backslashdot (95548) | more than 2 years ago | (#37583228)

Uh, no ..not at all .. they even get to break SSL .. a proxy server doesn't get to look at https traffic.

"I know it can be avoided, but [PANIC PANIC]" (4, Insightful)

arielCo (995647) | more than 2 years ago | (#37582834)

Quoth TFA in its fifth sentence:

Before I get accused panicking, let me emphasize that I am fully aware that Silk will let you opt out of this feature, and use the browser without EC2 participation.

By the end of TFA, The Fine Author forgot it:

Rather than try to contain the Internet, SaaS providers are trying to get between us and the Internet. And they're doing it with slick and catchy ways that slowly ensnare us before we even know what's going on.

Privacy, security, and unlimited access to data are all at risk here. This is why efforts the Open Knowledge Foundation and Open Cloud Initiative are so important. These and other similar organizations represent different ways to keep access to our data limited to just who we want to have it, and no one else.

It comes down to this: will these SaaS vendors be our partners in using the Internet, or our captors?

Oddly, there wasn't so much fuss over Opera's compression service [operamini.com], which is opt-in for Opera Mobile and always on for Opera Mini.

Re:"I know it can be avoided, but [PANIC PANIC]" (0)

Anonymous Coward | more than 2 years ago | (#37582864)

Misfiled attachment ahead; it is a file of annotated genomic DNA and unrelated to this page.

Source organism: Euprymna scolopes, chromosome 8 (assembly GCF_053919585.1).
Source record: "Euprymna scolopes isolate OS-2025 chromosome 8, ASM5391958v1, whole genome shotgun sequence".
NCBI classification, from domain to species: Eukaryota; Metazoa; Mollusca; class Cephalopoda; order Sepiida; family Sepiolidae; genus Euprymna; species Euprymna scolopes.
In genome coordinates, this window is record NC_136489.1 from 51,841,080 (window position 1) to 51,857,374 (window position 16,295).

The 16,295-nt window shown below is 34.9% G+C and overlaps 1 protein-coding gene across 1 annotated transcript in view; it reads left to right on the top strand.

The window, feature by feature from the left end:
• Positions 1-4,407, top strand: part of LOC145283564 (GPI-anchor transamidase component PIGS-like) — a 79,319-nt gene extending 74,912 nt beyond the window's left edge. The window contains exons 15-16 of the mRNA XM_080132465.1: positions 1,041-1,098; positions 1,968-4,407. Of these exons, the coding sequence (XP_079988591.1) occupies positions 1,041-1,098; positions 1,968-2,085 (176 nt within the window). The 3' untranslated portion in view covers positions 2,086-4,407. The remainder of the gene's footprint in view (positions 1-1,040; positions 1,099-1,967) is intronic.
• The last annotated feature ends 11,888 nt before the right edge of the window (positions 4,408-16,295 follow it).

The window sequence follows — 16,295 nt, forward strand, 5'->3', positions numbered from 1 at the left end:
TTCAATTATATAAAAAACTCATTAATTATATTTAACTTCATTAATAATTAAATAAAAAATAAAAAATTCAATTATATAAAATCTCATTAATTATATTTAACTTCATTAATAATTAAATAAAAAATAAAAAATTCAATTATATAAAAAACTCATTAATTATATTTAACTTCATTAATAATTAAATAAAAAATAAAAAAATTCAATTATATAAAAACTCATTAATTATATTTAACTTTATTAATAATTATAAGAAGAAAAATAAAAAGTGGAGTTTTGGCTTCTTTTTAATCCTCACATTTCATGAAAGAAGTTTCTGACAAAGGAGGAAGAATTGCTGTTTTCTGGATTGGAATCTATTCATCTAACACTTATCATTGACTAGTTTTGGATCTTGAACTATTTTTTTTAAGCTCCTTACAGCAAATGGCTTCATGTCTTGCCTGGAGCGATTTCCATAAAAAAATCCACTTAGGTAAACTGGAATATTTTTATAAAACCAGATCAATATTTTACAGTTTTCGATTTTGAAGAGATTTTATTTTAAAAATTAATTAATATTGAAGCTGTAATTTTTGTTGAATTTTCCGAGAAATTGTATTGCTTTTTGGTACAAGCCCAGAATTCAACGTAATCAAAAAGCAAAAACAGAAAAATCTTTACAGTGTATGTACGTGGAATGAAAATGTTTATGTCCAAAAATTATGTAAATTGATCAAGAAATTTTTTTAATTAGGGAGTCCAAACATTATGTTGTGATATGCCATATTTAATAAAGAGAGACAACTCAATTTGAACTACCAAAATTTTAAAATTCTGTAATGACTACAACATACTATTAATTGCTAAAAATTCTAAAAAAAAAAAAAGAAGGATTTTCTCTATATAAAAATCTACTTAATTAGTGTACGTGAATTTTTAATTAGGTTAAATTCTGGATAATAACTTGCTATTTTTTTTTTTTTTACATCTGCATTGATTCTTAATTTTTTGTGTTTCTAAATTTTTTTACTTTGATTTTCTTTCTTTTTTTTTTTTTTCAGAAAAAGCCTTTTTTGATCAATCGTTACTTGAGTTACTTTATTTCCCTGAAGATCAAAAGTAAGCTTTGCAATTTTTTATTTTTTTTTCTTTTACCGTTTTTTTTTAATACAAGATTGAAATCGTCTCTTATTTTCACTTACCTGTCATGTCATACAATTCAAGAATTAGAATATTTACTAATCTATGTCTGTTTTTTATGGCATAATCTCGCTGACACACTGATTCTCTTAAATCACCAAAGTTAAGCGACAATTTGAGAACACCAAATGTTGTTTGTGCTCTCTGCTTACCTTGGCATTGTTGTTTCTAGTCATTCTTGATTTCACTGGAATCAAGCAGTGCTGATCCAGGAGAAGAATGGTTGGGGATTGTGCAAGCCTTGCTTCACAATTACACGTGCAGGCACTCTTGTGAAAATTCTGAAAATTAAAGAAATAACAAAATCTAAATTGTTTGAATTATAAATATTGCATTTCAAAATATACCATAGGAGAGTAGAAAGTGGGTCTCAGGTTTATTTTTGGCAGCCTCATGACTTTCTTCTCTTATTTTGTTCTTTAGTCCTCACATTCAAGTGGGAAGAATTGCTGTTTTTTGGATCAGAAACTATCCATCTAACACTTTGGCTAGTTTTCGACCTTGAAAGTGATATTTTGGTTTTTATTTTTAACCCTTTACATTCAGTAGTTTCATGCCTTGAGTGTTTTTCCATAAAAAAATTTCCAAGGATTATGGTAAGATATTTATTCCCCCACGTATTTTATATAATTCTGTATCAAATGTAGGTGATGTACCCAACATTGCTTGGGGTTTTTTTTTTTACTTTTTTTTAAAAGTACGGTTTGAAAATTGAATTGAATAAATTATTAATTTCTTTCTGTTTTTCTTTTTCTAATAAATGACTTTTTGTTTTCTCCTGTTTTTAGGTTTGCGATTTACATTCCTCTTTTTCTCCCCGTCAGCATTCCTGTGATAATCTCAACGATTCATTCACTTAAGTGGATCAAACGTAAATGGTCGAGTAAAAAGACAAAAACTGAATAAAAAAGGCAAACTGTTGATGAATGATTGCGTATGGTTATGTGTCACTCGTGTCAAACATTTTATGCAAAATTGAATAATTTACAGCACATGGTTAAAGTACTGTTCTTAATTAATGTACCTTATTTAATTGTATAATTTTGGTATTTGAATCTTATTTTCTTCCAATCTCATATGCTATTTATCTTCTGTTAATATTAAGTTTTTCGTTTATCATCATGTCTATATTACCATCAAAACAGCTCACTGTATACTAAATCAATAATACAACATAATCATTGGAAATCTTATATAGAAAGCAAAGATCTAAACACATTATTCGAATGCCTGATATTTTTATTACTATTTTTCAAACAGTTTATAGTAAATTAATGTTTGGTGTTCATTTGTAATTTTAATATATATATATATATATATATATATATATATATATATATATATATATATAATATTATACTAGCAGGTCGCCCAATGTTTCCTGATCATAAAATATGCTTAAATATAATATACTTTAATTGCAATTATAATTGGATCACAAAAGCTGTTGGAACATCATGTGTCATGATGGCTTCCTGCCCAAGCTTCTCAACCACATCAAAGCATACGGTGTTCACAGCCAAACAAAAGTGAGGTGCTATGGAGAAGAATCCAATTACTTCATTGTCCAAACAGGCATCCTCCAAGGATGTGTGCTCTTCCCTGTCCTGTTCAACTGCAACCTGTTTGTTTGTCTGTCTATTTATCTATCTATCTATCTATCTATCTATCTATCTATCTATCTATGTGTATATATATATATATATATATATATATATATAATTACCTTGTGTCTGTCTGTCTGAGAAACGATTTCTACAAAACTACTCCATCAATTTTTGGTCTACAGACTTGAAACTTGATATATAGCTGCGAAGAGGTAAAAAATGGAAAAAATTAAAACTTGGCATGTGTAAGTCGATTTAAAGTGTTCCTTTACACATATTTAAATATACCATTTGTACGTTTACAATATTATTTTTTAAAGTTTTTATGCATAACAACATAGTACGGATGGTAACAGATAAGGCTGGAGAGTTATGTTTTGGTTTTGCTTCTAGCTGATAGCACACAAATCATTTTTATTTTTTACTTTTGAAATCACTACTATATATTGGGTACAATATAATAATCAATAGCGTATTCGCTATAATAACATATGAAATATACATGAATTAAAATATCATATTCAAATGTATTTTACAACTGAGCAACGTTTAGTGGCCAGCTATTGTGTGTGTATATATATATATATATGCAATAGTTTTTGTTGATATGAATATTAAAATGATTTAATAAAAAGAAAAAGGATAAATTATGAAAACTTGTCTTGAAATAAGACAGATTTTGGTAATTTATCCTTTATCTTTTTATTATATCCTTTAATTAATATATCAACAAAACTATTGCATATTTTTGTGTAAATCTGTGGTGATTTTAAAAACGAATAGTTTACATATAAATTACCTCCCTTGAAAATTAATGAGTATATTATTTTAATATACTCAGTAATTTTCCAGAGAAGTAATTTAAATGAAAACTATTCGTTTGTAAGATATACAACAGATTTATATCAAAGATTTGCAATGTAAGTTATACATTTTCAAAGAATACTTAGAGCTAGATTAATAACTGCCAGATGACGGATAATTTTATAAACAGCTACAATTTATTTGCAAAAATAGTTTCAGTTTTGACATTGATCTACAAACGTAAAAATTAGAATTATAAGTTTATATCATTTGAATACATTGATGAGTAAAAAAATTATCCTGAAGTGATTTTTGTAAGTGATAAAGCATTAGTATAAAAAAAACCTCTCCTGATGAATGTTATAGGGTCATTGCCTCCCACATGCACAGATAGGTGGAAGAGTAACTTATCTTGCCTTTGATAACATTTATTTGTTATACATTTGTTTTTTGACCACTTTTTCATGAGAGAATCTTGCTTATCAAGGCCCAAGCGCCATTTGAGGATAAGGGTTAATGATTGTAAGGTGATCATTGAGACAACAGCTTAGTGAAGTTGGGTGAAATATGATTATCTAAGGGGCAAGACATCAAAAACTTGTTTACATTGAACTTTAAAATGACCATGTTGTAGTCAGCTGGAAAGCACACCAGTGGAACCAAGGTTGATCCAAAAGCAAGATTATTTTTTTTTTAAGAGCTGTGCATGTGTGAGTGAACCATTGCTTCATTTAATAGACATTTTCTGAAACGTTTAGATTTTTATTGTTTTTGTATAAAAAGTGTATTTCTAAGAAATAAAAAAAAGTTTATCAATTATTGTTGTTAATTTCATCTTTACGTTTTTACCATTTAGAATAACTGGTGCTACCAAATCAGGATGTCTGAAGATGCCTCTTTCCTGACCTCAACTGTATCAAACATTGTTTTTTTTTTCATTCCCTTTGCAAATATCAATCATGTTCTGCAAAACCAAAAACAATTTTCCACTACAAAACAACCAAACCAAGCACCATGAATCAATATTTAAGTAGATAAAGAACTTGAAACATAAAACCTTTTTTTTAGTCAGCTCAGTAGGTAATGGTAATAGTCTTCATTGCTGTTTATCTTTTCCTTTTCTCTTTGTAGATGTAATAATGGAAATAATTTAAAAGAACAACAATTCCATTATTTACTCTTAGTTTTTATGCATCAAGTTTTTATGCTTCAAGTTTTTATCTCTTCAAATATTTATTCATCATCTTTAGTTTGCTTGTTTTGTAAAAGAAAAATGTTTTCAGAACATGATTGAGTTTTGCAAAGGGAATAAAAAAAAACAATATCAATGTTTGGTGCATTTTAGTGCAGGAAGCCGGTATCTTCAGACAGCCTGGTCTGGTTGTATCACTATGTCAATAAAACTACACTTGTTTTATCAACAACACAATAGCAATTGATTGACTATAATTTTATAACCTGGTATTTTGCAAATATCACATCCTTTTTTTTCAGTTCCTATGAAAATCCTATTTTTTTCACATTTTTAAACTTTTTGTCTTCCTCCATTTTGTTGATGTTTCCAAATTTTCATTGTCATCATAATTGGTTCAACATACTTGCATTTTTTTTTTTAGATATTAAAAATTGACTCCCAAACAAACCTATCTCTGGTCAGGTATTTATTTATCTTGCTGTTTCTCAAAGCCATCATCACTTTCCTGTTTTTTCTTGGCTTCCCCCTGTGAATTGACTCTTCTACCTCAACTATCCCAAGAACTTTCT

It comes down to this: will these SaaS vendors be our partners in using the Internet, or our captors?

What a silly question, the answer is "our captors" of course.

Oddly, there wasn't so much fuss over Opera's compression service [operamini.com], which is opt-in for Opera Mobile and always on for Opera Mini.

Opera Mini is not a full fledge browser but it is free, Opera Mobile is a full browser but it costs $.
In the case of Opera Mobile and Opera Desktop you can certainly enable or disable opera's compression service.

Re:"I know it can be avoided, but [PANIC PANIC]" (1)

Pi1grim (1956208) | more than 2 years ago | (#37582882)

Welcome back from criocamera Opera Mobile has been free for ages now.

Re:"I know it can be avoided, but [PANIC PANIC]" (-1)

ya really (1257084) | more than 2 years ago | (#37583084)

Oddly, there wasn't so much fuss over Opera's compression service, which is opt-in for Opera Mobile and always on for Opera Mini.